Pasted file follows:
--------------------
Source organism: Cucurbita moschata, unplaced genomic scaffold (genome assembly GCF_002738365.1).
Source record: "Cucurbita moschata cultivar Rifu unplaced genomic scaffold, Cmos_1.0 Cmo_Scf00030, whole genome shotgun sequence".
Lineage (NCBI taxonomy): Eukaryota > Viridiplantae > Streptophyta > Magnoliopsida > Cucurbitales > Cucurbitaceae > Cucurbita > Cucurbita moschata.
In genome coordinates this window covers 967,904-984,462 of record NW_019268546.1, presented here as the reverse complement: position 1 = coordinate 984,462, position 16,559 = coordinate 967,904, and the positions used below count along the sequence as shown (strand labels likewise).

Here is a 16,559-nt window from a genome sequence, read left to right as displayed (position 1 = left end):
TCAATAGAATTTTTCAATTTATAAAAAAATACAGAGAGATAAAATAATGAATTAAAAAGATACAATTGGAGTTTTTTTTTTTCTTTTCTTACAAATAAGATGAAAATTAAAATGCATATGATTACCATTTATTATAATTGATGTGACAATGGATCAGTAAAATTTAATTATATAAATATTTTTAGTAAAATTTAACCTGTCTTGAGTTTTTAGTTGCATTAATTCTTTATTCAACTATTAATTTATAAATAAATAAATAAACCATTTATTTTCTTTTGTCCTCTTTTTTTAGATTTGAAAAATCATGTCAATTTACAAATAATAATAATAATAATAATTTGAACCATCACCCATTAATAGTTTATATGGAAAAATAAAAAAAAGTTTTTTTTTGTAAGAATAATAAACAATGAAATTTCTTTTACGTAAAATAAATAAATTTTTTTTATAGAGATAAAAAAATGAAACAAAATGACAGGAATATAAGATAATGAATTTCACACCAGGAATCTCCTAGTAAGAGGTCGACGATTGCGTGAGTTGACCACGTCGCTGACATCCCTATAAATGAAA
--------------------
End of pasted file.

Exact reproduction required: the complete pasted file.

Source organism: Cucurbita moschata, unplaced genomic scaffold (genome assembly GCF_002738365.1).
Source record: "Cucurbita moschata cultivar Rifu unplaced genomic scaffold, Cmos_1.0 Cmo_Scf00030, whole genome shotgun sequence".
Lineage (NCBI taxonomy): Eukaryota > Viridiplantae > Streptophyta > Magnoliopsida > Cucurbitales > Cucurbitaceae > Cucurbita > Cucurbita moschata.
In genome coordinates this window covers 967,904-984,462 of record NW_019268546.1, presented here as the reverse complement: position 1 = coordinate 984,462, position 16,559 = coordinate 967,904, and the positions used below count along the sequence as shown (strand labels likewise).

Here is a 16,559-nt window from a genome sequence, read left to right as displayed (position 1 = left end):
TCAATAGAATTTTTCAATTTATAAAAAAATACAGAGAGATAAAATAATGAATTAAAAAGATACAATTGGAGTTTTTTTTTTTCTTTTCTTACAAATAAGATGAAAATTAAAATGCATATGATTACCATTTATTATAATTGATGTGACAATGGATCAGTAAAATTTAATTATATAAATATTTTTAGTAAAATTTAACCTGTCTTGAGTTTTTAGTTGCATTAATTCTTTATTCAACTATTAATTTATAAATAAATAAATAAACCATTTATTTTCTTTTGTCCTCTTTTTTTAGATTTGAAAAATCATGTCAATTTACAAATAATAATAATAATAATAATTTGAACCATCACCCATTAATAGTTTATATGGAAAAATAAAAAAAAGTTTTTTTTTGTAAGAATAATAAACAATGAAATTTCTTTTACGTAAAATAAATAAATTTTTTTTATAGAGATAAAAAAATGAAACAAAATGACAGGAATATAAGATAATGAATTTCACACCAGGAATCTCCTAGTAAGAGGTCGACGATTGCGTGAGTTGACCACGTCGCTGACATCCCTATAAATGAAA